As Seattleites watch the new 12-foot Rainier Brewing “R” being hoisted atop the old brewery along Interstate 5 later this week, some onlookers will be holding their breath.
“When you go to plug it in, you just hope that it works,” said Andre Lucero, president of Western Neon, which fabricated the new “R.” “During travel, while the crane is picking it up, anything could break. And then you have this major countdown, and it doesn’t light … ”
The pressure is understandable. The original Rainier “R” was a Seattle icon, and the replacement of it with a big green “T” by the Tully’s coffee company in 2000 was met with dismay.
The news of the restoration of the “R,” albeit a spruced-up, newer model, was welcomed warmly.
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Even Tully’s chairman Michael Avenatti said in a recent news release, “The replacement of the ‘R’ with the ‘T’ some 13 years ago was a mistake. That part of the Seattle skyline has always truly belonged to the ‘R.’ ”
However, Western Neon has a soft spot for the “T,” since the company manufactured it as well. In fact, the sign, green neon tubes unlit, now leans against a wall outside Western Neon’s SoDo workshop.
Lucero eyed the solemn structure and called the exchange of letters “bittersweet”.
“We were very, very proud of that ‘T,’ ” he said. “In the 13 years it was up there, we only had one bad transformer and two bad tubes. It’s really been one of those maintenance-free signs, which is what we rest our hat on at the end of the day.”
But it’s on to new oversized consonants.
Visibly identical to its older fraternal twin, the new “R” will, however, feature technological enhancements.
Made of rolled aluminum rather than the steel of the original, the new structure weighs in at around 1,100 pounds, half the weight of its predecessor.
(For true “R” aficionados, miniature replicas measuring 14 inches by 14 inches can be purchased for $285.)
Western Neon also decided on 470 LED bulbs, which will glow brighter and last longer than the previous, incandescent versions.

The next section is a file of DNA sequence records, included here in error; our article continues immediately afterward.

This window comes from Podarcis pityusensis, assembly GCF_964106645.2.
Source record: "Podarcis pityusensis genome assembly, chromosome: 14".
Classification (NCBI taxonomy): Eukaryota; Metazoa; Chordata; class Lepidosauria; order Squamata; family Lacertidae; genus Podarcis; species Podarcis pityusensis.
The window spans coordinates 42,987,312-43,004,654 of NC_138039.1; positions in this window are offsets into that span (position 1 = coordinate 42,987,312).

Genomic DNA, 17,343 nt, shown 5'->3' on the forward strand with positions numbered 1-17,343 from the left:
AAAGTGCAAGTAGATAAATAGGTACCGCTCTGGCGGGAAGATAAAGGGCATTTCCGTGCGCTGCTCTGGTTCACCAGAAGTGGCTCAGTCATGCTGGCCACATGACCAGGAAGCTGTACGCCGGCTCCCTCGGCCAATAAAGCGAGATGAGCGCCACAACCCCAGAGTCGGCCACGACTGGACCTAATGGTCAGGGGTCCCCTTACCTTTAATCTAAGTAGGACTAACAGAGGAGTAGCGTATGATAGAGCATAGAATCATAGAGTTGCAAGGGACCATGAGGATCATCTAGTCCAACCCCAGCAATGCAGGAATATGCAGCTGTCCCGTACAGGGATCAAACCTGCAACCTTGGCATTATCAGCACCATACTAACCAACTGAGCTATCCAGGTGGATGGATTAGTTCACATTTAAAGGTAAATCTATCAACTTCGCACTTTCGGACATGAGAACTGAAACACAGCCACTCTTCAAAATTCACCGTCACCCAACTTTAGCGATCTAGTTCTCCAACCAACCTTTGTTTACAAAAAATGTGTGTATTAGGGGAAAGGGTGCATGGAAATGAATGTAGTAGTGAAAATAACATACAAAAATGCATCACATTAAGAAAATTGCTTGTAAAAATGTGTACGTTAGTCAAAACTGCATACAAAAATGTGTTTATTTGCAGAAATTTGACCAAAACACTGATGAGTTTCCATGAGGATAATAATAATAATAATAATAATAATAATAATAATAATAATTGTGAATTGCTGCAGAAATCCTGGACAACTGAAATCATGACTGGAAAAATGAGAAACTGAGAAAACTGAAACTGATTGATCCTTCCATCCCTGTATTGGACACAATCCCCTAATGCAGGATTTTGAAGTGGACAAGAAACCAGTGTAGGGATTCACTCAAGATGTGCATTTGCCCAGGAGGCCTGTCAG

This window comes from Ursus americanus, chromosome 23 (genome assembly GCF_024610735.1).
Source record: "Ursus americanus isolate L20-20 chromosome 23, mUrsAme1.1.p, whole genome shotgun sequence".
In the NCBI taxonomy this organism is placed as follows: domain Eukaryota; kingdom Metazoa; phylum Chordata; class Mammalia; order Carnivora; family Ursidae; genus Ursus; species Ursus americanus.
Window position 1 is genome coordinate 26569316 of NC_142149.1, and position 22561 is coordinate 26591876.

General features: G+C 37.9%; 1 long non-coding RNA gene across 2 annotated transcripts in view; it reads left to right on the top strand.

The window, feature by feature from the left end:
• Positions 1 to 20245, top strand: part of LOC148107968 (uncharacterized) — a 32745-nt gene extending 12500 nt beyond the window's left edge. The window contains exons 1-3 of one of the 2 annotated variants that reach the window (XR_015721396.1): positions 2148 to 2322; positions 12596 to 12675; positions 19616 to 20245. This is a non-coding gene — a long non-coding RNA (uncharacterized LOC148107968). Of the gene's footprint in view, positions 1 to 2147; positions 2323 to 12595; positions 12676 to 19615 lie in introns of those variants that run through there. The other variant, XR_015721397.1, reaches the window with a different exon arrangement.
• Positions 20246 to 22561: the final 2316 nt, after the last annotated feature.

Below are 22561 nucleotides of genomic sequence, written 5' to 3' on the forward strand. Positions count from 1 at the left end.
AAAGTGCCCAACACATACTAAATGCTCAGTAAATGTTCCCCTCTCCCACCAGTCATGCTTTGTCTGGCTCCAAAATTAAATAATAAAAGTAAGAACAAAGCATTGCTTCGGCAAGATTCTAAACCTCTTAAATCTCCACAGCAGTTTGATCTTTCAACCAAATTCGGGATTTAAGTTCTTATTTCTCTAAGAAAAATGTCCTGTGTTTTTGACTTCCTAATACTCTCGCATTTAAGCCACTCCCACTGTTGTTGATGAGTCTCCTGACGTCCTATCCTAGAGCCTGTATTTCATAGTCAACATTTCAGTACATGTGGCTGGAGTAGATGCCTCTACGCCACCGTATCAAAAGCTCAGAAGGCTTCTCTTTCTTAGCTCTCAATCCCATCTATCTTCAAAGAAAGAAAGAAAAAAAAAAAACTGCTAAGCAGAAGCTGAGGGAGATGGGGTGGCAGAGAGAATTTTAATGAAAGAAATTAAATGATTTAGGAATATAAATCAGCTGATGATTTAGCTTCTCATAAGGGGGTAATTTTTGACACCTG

Lucero knows that the new “R” has a lot to live up to, since Western Neon was also responsible for restoring the older version, now on display at the Museum of History and Industry.
“It sat up there for [almost 50] years, and to just have some paint peeling is not bad compared to some of the junk you see out there today,” he explained. “It’s such a historical landmark. Everybody drove by it as children, grew up with it.”
It’s no surprise Western Neon was called on to manufacture both signs. The company is responsible for dozens of recognizable neons around town, including the green Filson sign in SoDo, the rotating, illuminated pink pachyderm at Elephant Car Wash, the charming fishing fly above the door at Steelhead Diner and many more.
Opened in 1985 and originally focusing on fabricating neon elements for fine artists, the company added large-scale sign manufacturing to its portfolio around 2000.
“To keep the lights on,” Lucero said, no pun intended. “We weren’t selling tons of art, and it became passion without a reward. We had to do something commercial in order to continue creating our art.”
Western’s 18 artists work with different mediums outside the shop, but all bring imaginative talent and attention to detail in custom-sign building.
“It’s a very eccentric group, because you are working with a lot of creative artists, who kind of see things completely differently,” Lucero said. “Everyone plays a key role in it … it’s all very passionate people wanting to stamp [the project] with their approval.”
As the team finishes the project, they anticipate teaming with Rainier Brewing for Tuesday’s “R Crawl.” The “R” will be loaded onto a flatbed trailer upright and driven through Seattle neighborhoods, starting in Georgetown, “to give back to the neighborhoods who have consumed a lot of Rainier,” Lucero said.
At 7 p.m. on Thursday, the Rainier “R” will be hoisted into the darkened sky. After it’s fused to the building and lit, the Western Neon team will finally, truly, exhale.
For his part, Justin Fraher, the main man behind weeks of frame bending and constructing, isn’t worried.
“Once it’s welded in, it’s not going anywhere,” he declared.
After forecasting the “R” to hold for 100 years, he grinned. “All right, so we’ll go with 51. We’ll just beat that first one by one year.”
Devon Geary: email@example.com